Downs Law Firm, P.C.
Downs Law Firm, P.C.
No matter how smart you are, you can still become a victim of elder abuse as you age. Who you trust to help you can have devastating consequences if you don’t choose wisely. Mary Weiss has endured the violent death of her son, four strokes and a heart attack. Now she is facing the loss of her home and retirement savings, because of suspected financial elder abuse, according to Fox 9 in “Woman, who helped change research protocols at U of M, allegedly loses savings to caregiver.” The person she depended on throughout it all, is the one who is suspected of taking advantage of her trusting nature. She says she was financially ruined and her nest egg of $150,000 is gone. Debt from credit cards and loans taken out in her name without her consent is mounting. Weiss gained international attention for her battle with the University of Minnesota researchers who ran a research study of a psychiatric drug. Her son took his own life, while enrolled in the study. Because of her fight, the University made a number of changes to its research programs. The man she believes has ripped her off stood by her during that battle, speaking to reporters on her behalf. However, now he has been charged with one count of theft by swindle by the Washington County Attorney, following an investigation by the Cottage Grove Police Department. Howard lived with Weiss, although they were not romantically involved, for 10 years and had become her caregiver. She had suffered a series of strokes and gave him power of attorney over her financial matters. Weiss knew that Howard had a record, including a theft by swindle conviction, but she never thought he would do something bad to her. It was Weiss’ niece who discovered the problem this past spring, when she was going through a year’s worth of bank statements. ATM withdrawals, lottery ticket purchases, loans and credit cards were all done in her name. Washington County Human Services did a separate investigation and notified Weiss that an allegation of financial exploitation had been substantiated. Howard denies taking anything without Weiss’ consent. Weiss is currently living in a nursing home and is recovering from a fall. She said that she would like to return to her townhome but is not sure she will be able to afford to do that. She wants others to understand that this can happen to anyone, even with full control of their senses and no dementia. Reference: Fox 9 (Oct. 22, 2018) “Woman, who helped change research protocols at U of M, allegedly loses savings to caregiver”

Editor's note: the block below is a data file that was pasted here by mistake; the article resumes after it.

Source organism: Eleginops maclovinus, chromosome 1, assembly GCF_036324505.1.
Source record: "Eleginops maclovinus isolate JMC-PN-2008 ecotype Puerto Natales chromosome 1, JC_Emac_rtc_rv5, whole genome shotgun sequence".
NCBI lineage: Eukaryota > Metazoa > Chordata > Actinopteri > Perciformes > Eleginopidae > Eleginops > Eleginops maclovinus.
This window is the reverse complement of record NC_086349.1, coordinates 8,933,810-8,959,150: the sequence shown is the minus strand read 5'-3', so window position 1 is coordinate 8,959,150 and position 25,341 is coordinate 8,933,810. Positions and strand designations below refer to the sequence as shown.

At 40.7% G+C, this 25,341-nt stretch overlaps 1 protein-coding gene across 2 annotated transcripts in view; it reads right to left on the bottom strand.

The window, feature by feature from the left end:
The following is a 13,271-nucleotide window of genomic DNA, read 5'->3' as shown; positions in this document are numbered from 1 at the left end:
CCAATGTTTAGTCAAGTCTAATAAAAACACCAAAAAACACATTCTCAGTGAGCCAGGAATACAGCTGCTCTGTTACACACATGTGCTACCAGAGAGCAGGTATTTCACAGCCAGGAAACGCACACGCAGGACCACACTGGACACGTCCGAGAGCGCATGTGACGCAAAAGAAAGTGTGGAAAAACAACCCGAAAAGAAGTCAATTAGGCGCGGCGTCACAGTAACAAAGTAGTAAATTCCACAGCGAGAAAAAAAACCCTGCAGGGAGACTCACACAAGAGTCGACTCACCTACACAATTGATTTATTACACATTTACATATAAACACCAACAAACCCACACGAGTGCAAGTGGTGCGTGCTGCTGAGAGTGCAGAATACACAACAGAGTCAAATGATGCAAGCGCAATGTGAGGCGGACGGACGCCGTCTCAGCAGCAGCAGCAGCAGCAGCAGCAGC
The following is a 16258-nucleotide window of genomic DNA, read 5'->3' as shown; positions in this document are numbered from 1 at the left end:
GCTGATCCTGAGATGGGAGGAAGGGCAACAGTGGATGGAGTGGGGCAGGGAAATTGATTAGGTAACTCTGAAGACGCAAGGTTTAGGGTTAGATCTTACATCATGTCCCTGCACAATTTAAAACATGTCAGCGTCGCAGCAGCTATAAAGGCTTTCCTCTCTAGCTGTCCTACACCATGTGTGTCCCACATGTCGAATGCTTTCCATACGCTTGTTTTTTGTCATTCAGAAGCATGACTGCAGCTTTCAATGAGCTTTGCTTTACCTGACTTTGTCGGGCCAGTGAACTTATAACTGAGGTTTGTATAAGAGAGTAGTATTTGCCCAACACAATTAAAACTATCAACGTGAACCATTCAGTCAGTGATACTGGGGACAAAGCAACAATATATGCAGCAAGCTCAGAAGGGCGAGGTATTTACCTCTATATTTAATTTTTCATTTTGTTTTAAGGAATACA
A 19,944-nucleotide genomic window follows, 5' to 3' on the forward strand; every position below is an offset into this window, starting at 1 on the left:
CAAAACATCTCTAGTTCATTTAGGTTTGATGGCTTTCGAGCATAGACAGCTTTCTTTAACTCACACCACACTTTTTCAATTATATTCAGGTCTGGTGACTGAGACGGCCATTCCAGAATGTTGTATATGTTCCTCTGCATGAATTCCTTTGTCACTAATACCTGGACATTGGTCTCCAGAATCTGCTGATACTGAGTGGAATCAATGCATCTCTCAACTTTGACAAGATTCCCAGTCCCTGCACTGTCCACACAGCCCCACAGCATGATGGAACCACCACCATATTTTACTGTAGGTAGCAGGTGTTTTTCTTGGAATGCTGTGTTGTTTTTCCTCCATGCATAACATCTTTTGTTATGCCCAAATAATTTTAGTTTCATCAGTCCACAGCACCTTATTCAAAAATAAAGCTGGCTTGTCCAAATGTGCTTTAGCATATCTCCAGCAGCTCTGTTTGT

The talk may be difficult but may turn out to be necessary. When someone dies or becomes disabled, the people who support and love that person are often in the position of walking into the middle of a movie and trying to figure out “What is going on?” As we age, sharing information ahead of time can be a big help. It might not be the easiest conversation you have ever had. However, it is a good idea to have a talk with your loved ones about what steps to take as you go through the aging process, according to The Des Moines Register in “In 2019, resolve to have a difficult conversation.” The person who is contemplating needing help, may want to start the conversation but the person who may be called on to help may find it too difficult to consider. Who wants to think about their parents getting frail and needing help going to the bathroom? No one. The person who is starting to feel the impact of aging may already be aware of some limitations. However, talking with their children or potential caregivers may change the conversation from “someday” to “soon.” The loss of independence is one of the big milestones, just as gaining independence is a milestone earlier in life. That’s a hard thing to accept for both sides. Those who have lived through this process of needing to become caregivers say that it would have been easier if they would have known what their loved ones wanted. So, would have been knowing what kind of help their loved ones could afford. It’s better to have time to research available resources in advance, rather than operating in crisis mode. This is what your conversations need to address: Medications, physical health, emotional well-being and health care providers Their wishes, if their health declines slowly or rapidly. Do they want to stay at home? Who would they want to help with daily care? Finances: Can they afford to pay for care at home? Has any Medicaid planning been done? What government programs are they eligible for? Do they have a CPA or financial advisor? Estate plan: Where is their Last Will and Testament? Is there a Power of Attorney, Living Will or Medical Directive in place? Who is their estate planning attorney? Documents, including birth certificates, Social Security, insurance cards, safe deposit box keys, computer passwords, etc. Seven out of 10 people over age 65 will need help from others at some point. Most will need it for at least three years, so it might be wise to have the conversation before a difficult situation arises.Reference: The Des Moines Register (Dec. 19, 2018) “In 2019, resolve to have a difficult conversation”